Dear Friends and Customers:
I’m excited to share that on February 2nd we will be operating our downtown store from 1000 E. 7th, just one block east of I-35 at San Marcos Street. I feel extremely lucky to have found a location just one mile from our existing 6th Street location that we will be able to call home for many years to come. We will offer all the same great services and, yes, still be able to provide great customer parking.
Thanks for your continued support!
Do you know what a “woonerf” is? If you’re into alternative designs for downtown spaces, you’ll probably come across a woonerf sooner rather than later. Woonerfs are downtown areas with little demarcations between the spaces allotted for cars, pedestrians, and bikes. They are designed to allow a comfortable, safe mingling of all types of transport, with more emphasis on pedestrian and bike travel and less on auto travel.
Woonerfs are popular in the Netherlands, but they’re starting to appear in the United States. An example of one recently appeared in suburban Chicago. The town of Batavia, which is about 40 miles west of Chicago, turned one and a half blocks of its downtown into a woonerf to revitalize a stretch that was dying.
Batavia’s woonerf – the word means “living street” — has no curbs, no traffic stripes, and no crosswalks. Ironically, all of that freedom is designed to calm the traffic and free the space for pedestrians and bicyclists, and it seems to be working. According to a recent article about the experiment in the Chicago Tribune, merchants along the street are pleased with the extra pedestrian traffic they’re getting and the general vitality the woonerf brings to the stretch.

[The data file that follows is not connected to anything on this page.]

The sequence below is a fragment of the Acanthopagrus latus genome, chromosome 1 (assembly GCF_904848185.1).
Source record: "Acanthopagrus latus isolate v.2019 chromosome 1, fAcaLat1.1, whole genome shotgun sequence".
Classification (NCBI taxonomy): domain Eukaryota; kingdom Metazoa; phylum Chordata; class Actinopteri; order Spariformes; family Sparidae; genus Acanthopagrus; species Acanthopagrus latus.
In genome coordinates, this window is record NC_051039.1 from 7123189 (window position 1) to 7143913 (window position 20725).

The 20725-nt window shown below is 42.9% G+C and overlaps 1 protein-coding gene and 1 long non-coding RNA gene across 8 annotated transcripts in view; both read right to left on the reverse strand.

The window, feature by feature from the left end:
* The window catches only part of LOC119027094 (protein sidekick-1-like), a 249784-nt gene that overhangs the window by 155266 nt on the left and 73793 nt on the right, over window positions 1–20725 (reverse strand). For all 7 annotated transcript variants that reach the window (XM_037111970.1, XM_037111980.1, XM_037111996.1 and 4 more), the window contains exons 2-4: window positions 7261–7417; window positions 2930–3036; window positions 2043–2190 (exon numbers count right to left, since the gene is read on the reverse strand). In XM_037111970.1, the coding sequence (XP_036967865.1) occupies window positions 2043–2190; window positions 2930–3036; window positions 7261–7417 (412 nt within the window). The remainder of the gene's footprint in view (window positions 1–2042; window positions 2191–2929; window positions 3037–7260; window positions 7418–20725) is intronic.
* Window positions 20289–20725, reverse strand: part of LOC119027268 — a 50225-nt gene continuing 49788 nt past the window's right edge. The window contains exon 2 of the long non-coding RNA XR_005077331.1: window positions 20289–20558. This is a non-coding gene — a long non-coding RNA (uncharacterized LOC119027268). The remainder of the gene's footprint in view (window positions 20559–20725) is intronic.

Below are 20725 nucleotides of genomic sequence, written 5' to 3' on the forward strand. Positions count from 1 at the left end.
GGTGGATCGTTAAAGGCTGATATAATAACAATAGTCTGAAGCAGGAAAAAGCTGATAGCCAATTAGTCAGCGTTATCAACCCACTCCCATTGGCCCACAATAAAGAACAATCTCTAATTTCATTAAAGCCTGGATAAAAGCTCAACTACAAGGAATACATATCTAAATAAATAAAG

Batavia’s woonerf, which cost $2.8 million to build (including infrastructure improvements), connects that stretch of downtown with a nearby riverfront trail. The woonerf is totally off-limits to cars on Saturday mornings, when the space is turned into a farmers’ market. Other socializing touches include many benches for people to sit, space for restaurants to put out seating, and ornamental fencing.
Woonerfs became popular in the Netherlands in the 1970s, a now can be found throughout Europe and a few other places. The name varies – in Australia they’re called “shared zones” and in the UK they’re called “home zones,” for example.
Whatever they’re called, they are becoming more and more popular among city planners seeking ways to revitalize dying downtowns.
Signs of an improving construction economy have been slowly arriving all year, but in the past month several key indicators took big jumps.
First on the list is the AIA Billings Index. This venerable index stood at 55.8 in July, up from 53.5 in June. The July number was the highest the Billings Index has stood since 2007.
“Business conditions for the design and construction marketplace, and those industries associated with it, appear to be well-positioned for continued growth in the coming months,” said AIA Chief Economist Kermit Baker, Hon. AIA, PhD. “The key to a more widespread boost in design activity continues to be the institutional sector which is starting to exhibit signs of life after languishing for the better part of the last five-plus years.” Read more here.
Another important indicator showing strength is the National Association of Home Builders/Wells Fargo Housing Market Index, which reached 55 in August, compared to 53 in July. This is the third monthly increase in a row, and the highest number since January.
“Each of the three components of the HMI registered consecutive gains for the past three months, which is a positive sign that builder confidence appears to be firming following an uneven spring,” said NAHB Chief Economist David Crowe. “Factors contributing to this rise include sustained job growth, historically low mortgage rates and affordable home prices, which are helping to unleash pent-up demand.” Read more here.